If You Use Imitation Vanilla In Your Baked Goods Just Know You Are Probably Eating Beaver Butt Goo

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I truly hate being the bearer of bad news but I think this just has to be known. So, you might want to sit down for this one…

If You Use Imitation Vanilla In Your Baked Goods Just Know You Are Probably Eating Beaver Butt Goo!

Beaver Butt

No, I am not kidding…

According to The National Geographic, Beaver Butts Emit Goo Used for Vanilla Flavoring which means if you are baking away this holiday season and opt for the imitation stuff over the pure vanilla extract, (because it’s so much cheaper) you are probably eating that beaver butt goo.

The anal excretions of beavers is called castoreum, which the animals use to mark their territory.

The U.S. Food and Drug Administration (FDA) lists castoreum as a “generally regarded as safe” additive, and manufacturers have been using it extensively in perfumes and foods for at least 80 years, according to a 2007 study in the International Journal of Toxicology.

National Geographic

Oh, and in case you’re wondering how they even go about getting this stuff, there are actual people that lift up the tails of beavers, touch their bum and extract this stuff.

Is that where they get the “extract” part of the name? Ha!

So, what is Castoreum? Apparently:

It is a chemical compound that mostly comes from a beaver’s castor sacs, which are located between the pelvis and the base of the tail. Because of its close proximity to the anal glands, castoreum is often a combination of castor gland secretions, anal gland secretions, and urine.

National Geographic

Oh and get this – it actually has a has a musky, vanilla scent, which is why it is used in in recipes and food.

I went and checked my labels and I don’t see it in the vanilla I have BUT as it turns out, due to the FDA’s rules on labeling, companies can get away with NOT listing the ingredient on the label and instead refer to it as “natural flavoring”.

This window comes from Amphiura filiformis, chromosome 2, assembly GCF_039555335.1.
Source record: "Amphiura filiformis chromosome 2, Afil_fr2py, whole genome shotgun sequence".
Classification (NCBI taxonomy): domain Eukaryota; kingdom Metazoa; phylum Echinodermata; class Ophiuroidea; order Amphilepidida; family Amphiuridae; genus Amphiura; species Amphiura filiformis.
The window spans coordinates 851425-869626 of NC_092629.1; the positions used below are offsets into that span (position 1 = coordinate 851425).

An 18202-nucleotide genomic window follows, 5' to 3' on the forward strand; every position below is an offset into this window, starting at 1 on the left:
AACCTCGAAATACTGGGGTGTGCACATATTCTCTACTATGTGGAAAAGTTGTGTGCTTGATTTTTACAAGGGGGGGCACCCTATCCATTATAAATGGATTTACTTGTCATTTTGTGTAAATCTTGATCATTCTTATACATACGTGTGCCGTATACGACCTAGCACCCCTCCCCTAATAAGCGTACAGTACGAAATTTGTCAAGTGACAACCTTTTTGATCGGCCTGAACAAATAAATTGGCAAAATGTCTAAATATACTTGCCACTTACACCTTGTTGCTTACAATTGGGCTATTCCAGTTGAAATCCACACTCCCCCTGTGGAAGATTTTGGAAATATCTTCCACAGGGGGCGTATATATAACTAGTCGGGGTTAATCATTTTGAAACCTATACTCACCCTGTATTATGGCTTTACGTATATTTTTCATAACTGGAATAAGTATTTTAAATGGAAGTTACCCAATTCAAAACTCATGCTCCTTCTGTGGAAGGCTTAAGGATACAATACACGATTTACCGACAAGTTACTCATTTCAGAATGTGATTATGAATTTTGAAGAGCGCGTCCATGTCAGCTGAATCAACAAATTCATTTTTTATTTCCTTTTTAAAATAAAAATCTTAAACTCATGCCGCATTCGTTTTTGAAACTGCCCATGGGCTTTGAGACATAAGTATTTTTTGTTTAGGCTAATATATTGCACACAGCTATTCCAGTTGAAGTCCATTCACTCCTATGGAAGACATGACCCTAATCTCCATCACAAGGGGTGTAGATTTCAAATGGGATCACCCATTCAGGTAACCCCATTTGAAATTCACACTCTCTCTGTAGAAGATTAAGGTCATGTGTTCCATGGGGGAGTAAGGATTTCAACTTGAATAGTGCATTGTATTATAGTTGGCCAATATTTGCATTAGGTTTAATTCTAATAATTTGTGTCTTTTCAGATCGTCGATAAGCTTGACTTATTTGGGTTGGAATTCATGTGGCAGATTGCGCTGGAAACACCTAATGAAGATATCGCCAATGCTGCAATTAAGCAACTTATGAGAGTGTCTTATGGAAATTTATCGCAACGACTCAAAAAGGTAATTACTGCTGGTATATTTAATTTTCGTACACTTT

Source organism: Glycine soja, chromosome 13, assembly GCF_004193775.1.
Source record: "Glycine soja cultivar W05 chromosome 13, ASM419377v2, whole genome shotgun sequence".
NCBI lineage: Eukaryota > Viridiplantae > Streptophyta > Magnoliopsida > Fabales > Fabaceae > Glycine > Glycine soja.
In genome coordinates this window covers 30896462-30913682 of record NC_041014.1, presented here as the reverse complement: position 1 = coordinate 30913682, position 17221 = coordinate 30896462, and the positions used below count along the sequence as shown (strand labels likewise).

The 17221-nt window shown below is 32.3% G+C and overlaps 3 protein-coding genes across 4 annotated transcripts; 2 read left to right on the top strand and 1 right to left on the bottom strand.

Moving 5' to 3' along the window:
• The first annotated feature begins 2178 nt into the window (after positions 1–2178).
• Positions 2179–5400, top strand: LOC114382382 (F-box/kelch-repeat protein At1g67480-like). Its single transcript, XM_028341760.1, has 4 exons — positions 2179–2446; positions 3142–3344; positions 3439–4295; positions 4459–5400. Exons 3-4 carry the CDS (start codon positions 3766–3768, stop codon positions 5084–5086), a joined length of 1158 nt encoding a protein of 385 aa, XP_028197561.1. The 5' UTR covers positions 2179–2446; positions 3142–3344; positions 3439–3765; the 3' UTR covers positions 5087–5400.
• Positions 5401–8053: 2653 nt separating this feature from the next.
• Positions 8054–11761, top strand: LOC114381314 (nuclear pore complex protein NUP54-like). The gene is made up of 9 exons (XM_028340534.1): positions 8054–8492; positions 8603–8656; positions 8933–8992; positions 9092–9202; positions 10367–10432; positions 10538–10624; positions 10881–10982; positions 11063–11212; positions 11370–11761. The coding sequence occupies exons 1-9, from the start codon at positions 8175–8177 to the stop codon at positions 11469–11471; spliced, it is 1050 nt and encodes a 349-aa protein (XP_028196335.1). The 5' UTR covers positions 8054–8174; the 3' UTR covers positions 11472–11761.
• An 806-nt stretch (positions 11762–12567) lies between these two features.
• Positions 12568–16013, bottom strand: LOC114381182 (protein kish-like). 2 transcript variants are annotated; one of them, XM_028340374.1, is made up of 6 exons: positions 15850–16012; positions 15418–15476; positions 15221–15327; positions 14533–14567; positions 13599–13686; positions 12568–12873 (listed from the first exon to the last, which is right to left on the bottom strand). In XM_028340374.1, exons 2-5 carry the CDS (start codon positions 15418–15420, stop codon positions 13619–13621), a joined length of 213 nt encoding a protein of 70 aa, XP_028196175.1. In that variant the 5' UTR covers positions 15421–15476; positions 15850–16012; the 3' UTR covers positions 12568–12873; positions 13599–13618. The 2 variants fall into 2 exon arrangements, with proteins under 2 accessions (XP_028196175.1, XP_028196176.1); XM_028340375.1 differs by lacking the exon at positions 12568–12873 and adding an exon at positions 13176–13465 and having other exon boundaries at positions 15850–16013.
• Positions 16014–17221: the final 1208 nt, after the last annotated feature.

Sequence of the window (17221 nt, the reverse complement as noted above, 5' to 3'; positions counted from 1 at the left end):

So, there you have it. You have probably been eating beaver butt goo your entire life without even knowing it.

The bad news is, it’s gross. The good news is, we are all still alive and let’s be honest, butt goo or not, vanilla is delicious.


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  1. Vanilla extract is super easy to make. Vanilla beans in a few ounces of vodka, leave jarred to sit a few weeks, it’s dine!

  2. 9

    This is a story that is no longer true.

    Castoreum is expensive. While it is still used in perfume, there are better substitutes now for foods. (That is how the Castor Oil plant got its name; by offering a substitute for castoreum.)

    The Vegetarian Resource Group were concerned about similar claims and wrote to five companies:

    The VRG asked five companies that manufacture both natural and artificial vanilla, vanilla extracts, concentrates, distillates, powders, and flavors. All five unanimously stated that castoreum is not used today in any form of vanilla sold for human food use.

    (Emphasis mine.)

    Snopes investigated this and pointed out:

    According to Fernelli’s Handbook of Flavor Ingredients, total annual national consumption of castoreum, castoreum extract, and castoreum liquid combined is only about 292 pounds, which works out to an average of less than a millionth of a pound per person in the U.S. Compare that figure with the approximately 20 million pounds of vanilla naturally harvested from real vanilla beans every year. Depending upon as scarce a substance as castoreum to flavor the ice cream and candy found on store shelves would create nationwide shortages of those items and drive up their prices beyond the reach of all but the wealthiest consumers.

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